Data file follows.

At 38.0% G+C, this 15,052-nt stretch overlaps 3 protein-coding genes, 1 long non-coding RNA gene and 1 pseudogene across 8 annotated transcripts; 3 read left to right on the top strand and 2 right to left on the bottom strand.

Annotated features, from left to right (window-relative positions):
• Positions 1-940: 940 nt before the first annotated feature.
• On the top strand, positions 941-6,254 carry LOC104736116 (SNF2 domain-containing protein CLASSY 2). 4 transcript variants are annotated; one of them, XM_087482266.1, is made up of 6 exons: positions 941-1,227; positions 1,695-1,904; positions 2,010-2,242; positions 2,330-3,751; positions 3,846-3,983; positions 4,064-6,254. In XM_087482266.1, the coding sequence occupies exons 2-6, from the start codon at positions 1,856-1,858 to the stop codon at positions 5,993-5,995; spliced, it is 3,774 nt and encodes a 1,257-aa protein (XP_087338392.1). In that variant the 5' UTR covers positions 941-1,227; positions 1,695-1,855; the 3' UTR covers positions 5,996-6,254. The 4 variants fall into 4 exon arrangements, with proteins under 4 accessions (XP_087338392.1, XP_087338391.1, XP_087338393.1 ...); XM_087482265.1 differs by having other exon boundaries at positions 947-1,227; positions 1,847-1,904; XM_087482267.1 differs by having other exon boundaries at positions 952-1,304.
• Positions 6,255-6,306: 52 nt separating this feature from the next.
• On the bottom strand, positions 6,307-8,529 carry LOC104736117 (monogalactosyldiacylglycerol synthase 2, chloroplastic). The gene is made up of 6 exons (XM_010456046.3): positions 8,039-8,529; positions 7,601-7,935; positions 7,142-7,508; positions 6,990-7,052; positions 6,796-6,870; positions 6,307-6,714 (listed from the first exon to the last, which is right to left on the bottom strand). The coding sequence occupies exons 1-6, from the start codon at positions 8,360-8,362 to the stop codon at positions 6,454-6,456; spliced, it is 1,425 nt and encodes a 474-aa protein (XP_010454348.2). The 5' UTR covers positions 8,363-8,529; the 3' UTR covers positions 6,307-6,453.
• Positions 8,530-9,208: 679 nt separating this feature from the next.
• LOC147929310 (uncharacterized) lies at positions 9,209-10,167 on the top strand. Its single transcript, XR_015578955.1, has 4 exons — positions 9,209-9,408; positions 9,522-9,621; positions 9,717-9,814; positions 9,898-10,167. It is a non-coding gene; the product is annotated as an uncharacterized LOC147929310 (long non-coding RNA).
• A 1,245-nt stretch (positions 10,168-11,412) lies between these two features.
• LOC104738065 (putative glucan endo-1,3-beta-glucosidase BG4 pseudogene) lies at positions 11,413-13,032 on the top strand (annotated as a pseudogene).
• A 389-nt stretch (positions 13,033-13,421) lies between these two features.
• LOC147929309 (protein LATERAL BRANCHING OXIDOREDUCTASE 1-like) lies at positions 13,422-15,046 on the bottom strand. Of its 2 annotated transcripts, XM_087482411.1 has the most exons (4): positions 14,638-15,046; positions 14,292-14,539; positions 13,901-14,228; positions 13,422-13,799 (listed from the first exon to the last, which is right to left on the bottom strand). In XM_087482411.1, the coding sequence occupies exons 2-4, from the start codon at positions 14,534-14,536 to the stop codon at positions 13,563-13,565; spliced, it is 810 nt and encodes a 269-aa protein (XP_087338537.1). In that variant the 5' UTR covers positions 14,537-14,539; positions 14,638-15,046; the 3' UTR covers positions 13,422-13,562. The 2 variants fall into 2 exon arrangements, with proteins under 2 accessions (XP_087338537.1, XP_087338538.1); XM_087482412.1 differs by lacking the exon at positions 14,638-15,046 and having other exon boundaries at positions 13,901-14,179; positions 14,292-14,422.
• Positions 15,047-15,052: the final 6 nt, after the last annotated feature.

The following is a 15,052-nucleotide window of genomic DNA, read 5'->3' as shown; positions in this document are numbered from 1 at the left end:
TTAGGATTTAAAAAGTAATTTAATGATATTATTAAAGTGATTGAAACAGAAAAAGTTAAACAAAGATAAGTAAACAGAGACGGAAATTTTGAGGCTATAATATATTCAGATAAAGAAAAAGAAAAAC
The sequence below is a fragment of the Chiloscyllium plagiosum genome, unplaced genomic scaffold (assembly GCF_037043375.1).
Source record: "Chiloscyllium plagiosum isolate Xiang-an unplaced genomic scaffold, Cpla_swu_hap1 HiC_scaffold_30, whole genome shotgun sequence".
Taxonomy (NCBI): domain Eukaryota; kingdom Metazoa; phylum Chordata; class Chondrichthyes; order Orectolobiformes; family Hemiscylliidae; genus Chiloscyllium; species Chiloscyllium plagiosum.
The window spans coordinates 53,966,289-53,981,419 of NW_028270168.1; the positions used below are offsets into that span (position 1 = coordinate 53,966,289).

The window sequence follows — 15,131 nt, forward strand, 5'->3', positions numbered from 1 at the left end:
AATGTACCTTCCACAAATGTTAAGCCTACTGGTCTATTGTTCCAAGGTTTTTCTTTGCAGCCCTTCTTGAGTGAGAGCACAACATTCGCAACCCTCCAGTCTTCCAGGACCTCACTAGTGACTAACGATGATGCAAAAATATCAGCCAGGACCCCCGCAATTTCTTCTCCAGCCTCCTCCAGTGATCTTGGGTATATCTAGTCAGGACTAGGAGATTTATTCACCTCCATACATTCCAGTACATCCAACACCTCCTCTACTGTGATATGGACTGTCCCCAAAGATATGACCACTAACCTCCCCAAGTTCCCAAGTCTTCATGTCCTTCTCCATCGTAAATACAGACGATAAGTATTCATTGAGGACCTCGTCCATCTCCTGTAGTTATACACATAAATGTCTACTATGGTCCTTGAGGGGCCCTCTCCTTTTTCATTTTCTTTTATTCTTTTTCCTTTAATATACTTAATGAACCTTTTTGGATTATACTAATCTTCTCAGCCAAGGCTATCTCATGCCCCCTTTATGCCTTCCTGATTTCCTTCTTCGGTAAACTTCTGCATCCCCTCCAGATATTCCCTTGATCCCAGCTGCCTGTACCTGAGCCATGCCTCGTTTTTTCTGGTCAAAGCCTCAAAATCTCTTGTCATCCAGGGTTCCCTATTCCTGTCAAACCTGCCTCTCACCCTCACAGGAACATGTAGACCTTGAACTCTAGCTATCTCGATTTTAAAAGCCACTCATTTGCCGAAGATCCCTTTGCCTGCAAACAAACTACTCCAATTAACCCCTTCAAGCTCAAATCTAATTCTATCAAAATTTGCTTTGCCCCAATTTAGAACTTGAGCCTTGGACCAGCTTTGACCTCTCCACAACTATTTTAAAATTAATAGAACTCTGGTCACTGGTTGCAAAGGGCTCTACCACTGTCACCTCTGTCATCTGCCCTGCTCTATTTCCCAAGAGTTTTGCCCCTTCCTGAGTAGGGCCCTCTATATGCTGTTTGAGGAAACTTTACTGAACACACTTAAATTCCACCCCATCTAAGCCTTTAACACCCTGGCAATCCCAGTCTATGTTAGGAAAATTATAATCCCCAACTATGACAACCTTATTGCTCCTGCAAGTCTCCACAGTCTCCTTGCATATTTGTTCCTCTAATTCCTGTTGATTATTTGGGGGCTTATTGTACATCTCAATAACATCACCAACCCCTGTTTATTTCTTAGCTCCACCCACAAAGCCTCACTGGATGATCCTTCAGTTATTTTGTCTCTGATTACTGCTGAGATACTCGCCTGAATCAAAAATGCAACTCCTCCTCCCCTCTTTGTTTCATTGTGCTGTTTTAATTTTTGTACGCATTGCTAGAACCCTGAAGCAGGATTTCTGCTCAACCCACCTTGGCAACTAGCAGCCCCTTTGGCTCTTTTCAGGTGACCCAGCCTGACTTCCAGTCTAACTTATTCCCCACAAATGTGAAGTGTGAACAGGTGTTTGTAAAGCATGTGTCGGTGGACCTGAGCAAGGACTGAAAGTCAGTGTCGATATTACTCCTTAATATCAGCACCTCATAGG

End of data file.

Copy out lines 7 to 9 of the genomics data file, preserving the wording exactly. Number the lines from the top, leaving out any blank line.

• Positions 8,530-9,208: 679 nt separating this feature from the next.
• LOC147929310 (uncharacterized) lies at positions 9,209-10,167 on the top strand. Its single transcript, XR_015578955.1, has 4 exons — positions 9,209-9,408; positions 9,522-9,621; positions 9,717-9,814; positions 9,898-10,167. It is a non-coding gene; the product is annotated as an uncharacterized LOC147929310 (long non-coding RNA).
• A 1,245-nt stretch (positions 10,168-11,412) lies between these two features.